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Allen v. Pierce

United States District Court, D. Delaware

August 12, 2014

CALVIN L. ALLEN, Petitioner,
v.
DAVID PIERCE, Warden, and JOSEPH R. BIDEN, III, Attorney General of the State of Delaware, Respondents.

Calvin L. Allen. Pro Se Petitioner.

Elizabeth R. McFarlan, Deputy Attorney General, Delaware Department of Justice, Wilmington, Delaware. Attorney for Respondents.

MEMORANDUM OPINION

LEONARD P. STARK, District Judge.

Pending before the Court is an Application For A Writ Of Habeas Corpus Pursuant To 28 U.S.C. § 2254 ("Petition") filed by Petitioner Calvin L. Allen ("Petitioner"). (D.I. 1) For the reasons discussed, the Court will dismiss the Petition and deny the relief requested.

I. BACKGROUND

As set forth by the Delaware Supreme Court, the facts of Petitioner's case are as follows:

On November 20 and 28, 2007, and on February 5, 2008, John Bruzdowski, a crack cocaine addict and undercover police informant, conducted controlled cocaine buys from an individual named "Hos" at 20611 Coverdale Road in Bridgeville, Delaware. On each occasion, Detective Lance Skinner of the Delaware State Police, who also was working under cover, drove Bruzdowski to the Coverdale Road location to complete the transaction. Prior to each of the three purchases, Detective Skinner searched Bruzdowski for drugs and money and then provided him with the necessary cash for the purchase-$40, $30, and $40. After each purchase, Bruzdowski returned to Detective Skinner's vehicle and turned over the crack cocaine. Detective Skinner did not witness any of the drug transactions. Bruzdowski testified that he purchased the crack cocaine from "Hos" on all three occasions and identified "Hos" as the [Petitioner].

Allen v. State, 976 A.2d 170 (Table), 2009 WL 1658182, at *1 (Del. June 15, 2009).

On August 14, 2008, a Delaware Superior Court jury convicted Petitioner of three counts of delivery of cocaine. The Superior Court sentenced Petitioner as follows: (1) on the first cocaine delivery conviction, twelve years at Level V, suspended after four years for eighteen months at Level III; (2) on the second delivery conviction, ten years at Level V suspended after four years for two years at Level III; and (3) on the third delivery conviction, ten years at Level V suspended after three years for decreasing levels of work release and probation. Petitioner appealed, and the Delaware Supreme Court affirmed his convictions and sentences. See Allen, 2009 WL 1658182, at *3.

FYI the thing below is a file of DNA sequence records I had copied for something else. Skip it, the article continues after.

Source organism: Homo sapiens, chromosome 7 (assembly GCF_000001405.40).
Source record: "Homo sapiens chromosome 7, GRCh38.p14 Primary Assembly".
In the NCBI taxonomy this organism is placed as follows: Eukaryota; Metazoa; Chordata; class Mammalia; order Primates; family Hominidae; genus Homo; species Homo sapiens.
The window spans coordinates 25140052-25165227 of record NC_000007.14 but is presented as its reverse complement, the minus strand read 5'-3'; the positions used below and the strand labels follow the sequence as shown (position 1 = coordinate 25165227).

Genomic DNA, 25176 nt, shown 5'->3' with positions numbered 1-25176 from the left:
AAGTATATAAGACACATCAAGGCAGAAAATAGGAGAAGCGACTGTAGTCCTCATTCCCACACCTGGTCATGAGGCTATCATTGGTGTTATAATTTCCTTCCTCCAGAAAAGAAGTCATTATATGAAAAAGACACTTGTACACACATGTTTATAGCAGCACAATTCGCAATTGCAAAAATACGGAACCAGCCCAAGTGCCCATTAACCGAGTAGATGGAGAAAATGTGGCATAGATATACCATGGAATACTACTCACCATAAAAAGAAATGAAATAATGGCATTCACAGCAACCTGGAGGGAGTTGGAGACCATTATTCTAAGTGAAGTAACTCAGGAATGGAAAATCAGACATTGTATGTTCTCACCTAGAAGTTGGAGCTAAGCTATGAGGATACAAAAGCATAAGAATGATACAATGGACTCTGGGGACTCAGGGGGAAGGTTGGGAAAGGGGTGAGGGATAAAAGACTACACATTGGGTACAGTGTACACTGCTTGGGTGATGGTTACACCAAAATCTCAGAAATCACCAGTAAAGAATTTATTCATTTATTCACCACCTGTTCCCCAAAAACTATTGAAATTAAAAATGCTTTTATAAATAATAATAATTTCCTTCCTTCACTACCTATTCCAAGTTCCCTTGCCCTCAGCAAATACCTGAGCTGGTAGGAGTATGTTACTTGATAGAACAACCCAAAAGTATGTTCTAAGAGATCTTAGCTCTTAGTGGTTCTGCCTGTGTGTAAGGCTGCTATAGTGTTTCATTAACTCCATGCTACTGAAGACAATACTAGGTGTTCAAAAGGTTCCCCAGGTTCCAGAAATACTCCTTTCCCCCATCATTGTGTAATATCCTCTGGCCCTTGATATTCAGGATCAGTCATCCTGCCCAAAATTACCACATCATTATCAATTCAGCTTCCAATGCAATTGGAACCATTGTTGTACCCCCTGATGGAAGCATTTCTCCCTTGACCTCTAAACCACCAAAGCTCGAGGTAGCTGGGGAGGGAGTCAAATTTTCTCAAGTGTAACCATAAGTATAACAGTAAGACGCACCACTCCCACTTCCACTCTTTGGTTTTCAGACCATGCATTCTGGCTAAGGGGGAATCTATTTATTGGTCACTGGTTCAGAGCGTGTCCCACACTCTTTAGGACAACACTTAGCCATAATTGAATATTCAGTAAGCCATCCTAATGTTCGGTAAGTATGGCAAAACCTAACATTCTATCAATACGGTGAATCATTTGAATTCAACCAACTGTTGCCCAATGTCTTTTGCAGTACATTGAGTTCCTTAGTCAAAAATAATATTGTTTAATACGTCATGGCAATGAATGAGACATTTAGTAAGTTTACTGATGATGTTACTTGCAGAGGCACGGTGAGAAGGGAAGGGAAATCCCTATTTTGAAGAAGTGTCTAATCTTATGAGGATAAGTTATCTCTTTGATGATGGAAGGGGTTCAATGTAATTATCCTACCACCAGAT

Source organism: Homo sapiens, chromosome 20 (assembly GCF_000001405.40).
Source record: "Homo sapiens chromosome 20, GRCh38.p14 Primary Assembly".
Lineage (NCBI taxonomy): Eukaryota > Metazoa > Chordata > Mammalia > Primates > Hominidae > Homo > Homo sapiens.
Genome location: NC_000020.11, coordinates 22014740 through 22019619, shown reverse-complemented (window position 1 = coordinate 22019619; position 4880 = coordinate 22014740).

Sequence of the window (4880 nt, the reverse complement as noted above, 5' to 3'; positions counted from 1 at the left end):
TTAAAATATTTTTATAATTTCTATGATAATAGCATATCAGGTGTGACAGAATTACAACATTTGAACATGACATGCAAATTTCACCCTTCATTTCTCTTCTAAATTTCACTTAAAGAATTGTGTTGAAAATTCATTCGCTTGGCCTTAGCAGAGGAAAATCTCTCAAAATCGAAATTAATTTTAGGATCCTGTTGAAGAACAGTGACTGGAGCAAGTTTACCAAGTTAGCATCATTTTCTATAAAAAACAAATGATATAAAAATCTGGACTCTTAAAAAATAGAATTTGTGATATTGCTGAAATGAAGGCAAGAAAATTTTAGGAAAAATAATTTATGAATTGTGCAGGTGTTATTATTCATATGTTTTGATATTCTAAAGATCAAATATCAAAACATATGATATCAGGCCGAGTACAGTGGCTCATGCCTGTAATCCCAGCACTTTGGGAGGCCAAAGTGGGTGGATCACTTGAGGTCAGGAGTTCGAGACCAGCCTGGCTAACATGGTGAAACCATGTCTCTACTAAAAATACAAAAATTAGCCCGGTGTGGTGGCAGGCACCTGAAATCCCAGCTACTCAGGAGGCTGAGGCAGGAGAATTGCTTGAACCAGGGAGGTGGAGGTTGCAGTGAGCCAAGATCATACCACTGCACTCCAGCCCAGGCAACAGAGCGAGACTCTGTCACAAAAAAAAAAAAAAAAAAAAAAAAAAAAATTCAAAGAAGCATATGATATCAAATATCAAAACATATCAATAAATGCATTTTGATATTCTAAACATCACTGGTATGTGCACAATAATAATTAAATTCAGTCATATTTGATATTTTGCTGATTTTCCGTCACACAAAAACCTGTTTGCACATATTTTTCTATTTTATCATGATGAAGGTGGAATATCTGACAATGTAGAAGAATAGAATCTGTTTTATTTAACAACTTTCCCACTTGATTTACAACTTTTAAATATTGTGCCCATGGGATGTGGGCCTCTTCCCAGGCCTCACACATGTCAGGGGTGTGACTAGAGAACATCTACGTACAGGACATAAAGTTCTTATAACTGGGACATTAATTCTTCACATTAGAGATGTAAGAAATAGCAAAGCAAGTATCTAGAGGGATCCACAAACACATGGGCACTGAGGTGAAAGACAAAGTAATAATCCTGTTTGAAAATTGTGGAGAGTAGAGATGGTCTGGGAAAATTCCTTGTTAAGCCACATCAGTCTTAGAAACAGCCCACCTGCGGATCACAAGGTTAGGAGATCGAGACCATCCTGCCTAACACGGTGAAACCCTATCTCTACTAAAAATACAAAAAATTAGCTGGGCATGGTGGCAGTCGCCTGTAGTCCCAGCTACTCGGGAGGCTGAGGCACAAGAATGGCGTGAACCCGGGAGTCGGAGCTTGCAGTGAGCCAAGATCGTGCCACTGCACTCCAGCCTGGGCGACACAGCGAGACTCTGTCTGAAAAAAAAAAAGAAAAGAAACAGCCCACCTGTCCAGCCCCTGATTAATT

Petitioner filed a motion for post-conviction relief pursuant to Delaware Superior Court Rule 61 ("Rule 61 motion") in June 2010. (D.I. 9 at 2) The Superior Court denied the Rule 61 motion without a hearing, and the Delaware Supreme Court affirmed that decision. See In re Allen, 2010 WL 8286752 (Del. Super. Ct. June 24, 2010); Allen v. State, 23 A.3d 864 (Table), 2011 WL 2463064 (Del. June 20, 2011).

Petitioner timely filed the instant Petition. The State filed an Answer, asserting that the Petition should be denied in its entirety.

II. GOVERNING LEGAL PRINCIPLES

A. The Antiterrorism and Effective Death Penalty Act of 1996

Congress enacted the Antiterrorism and Effective Death Penalty Act of 1996 ("AEDP A") "to reduce delays in the execution of state and federal criminal sentences... and to further the principles of comity, finality, and federalism." Woodford v. Garceau, 538 U.S. 202, 206 (2003). Pursuant to AEDP A, a federal court may consider a habeas petition filed by a state prisoner only "on the ground that he is in custody in violation of the Constitution or laws or treaties of the United States." 28 U.S.C. § 2254(a). AEDPA imposes procedural requirements and standards for analyzing the merits of a habeas petition in order to "prevent federal habeas retrials' and to ensure that state-court convictions are given effect to the extent possible under law." Bell v. Cone, 535 U.S. 685, 693 (2002); see also Woodford, 538 U.S. at 206.

B. Standard of Review

When a state's highest court has adjudicated a federal habeas claim on the merits, the federal court must review the claim under the deferential standard contained in 28 U.S.C. § 2254(d). A claim has been "adjudicated on the merits" for the purposes of 28 U.S.C. § 2254(d) if the state court decision finally resolves the claim on the basis of its substance, rather ...


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